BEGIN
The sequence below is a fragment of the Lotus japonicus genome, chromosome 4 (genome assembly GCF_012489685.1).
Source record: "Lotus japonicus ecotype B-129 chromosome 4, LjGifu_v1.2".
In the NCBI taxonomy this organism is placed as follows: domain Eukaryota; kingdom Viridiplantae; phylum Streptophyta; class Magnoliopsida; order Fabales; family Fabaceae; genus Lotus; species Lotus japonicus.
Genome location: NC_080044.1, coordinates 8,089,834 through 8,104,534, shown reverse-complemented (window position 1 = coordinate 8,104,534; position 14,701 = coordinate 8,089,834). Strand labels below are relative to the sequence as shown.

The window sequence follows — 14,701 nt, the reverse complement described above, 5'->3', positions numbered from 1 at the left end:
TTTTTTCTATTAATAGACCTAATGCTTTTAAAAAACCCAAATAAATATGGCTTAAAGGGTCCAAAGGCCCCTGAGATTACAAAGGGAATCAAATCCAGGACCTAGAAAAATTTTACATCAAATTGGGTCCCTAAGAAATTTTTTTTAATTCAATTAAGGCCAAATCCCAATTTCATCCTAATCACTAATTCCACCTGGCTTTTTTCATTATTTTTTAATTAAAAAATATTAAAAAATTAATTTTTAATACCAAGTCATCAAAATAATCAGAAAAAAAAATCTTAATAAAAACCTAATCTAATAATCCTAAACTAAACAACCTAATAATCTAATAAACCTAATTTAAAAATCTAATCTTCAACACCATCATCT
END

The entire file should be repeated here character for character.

The sequence below is a fragment of the Lotus japonicus genome, chromosome 4 (genome assembly GCF_012489685.1).
Source record: "Lotus japonicus ecotype B-129 chromosome 4, LjGifu_v1.2".
In the NCBI taxonomy this organism is placed as follows: domain Eukaryota; kingdom Viridiplantae; phylum Streptophyta; class Magnoliopsida; order Fabales; family Fabaceae; genus Lotus; species Lotus japonicus.
Genome location: NC_080044.1, coordinates 8,089,834 through 8,104,534, shown reverse-complemented (window position 1 = coordinate 8,104,534; position 14,701 = coordinate 8,089,834). Strand labels below are relative to the sequence as shown.

The window sequence follows — 14,701 nt, the reverse complement described above, 5'->3', positions numbered from 1 at the left end:
TTTTTTCTATTAATAGACCTAATGCTTTTAAAAAACCCAAATAAATATGGCTTAAAGGGTCCAAAGGCCCCTGAGATTACAAAGGGAATCAAATCCAGGACCTAGAAAAATTTTACATCAAATTGGGTCCCTAAGAAATTTTTTTTAATTCAATTAAGGCCAAATCCCAATTTCATCCTAATCACTAATTCCACCTGGCTTTTTTCATTATTTTTTAATTAAAAAATATTAAAAAATTAATTTTTAATACCAAGTCATCAAAATAATCAGAAAAAAAAATCTTAATAAAAACCTAATCTAATAATCCTAAACTAAACAACCTAATAATCTAATAAACCTAATTTAAAAATCTAATCTTCAACACCATCATCT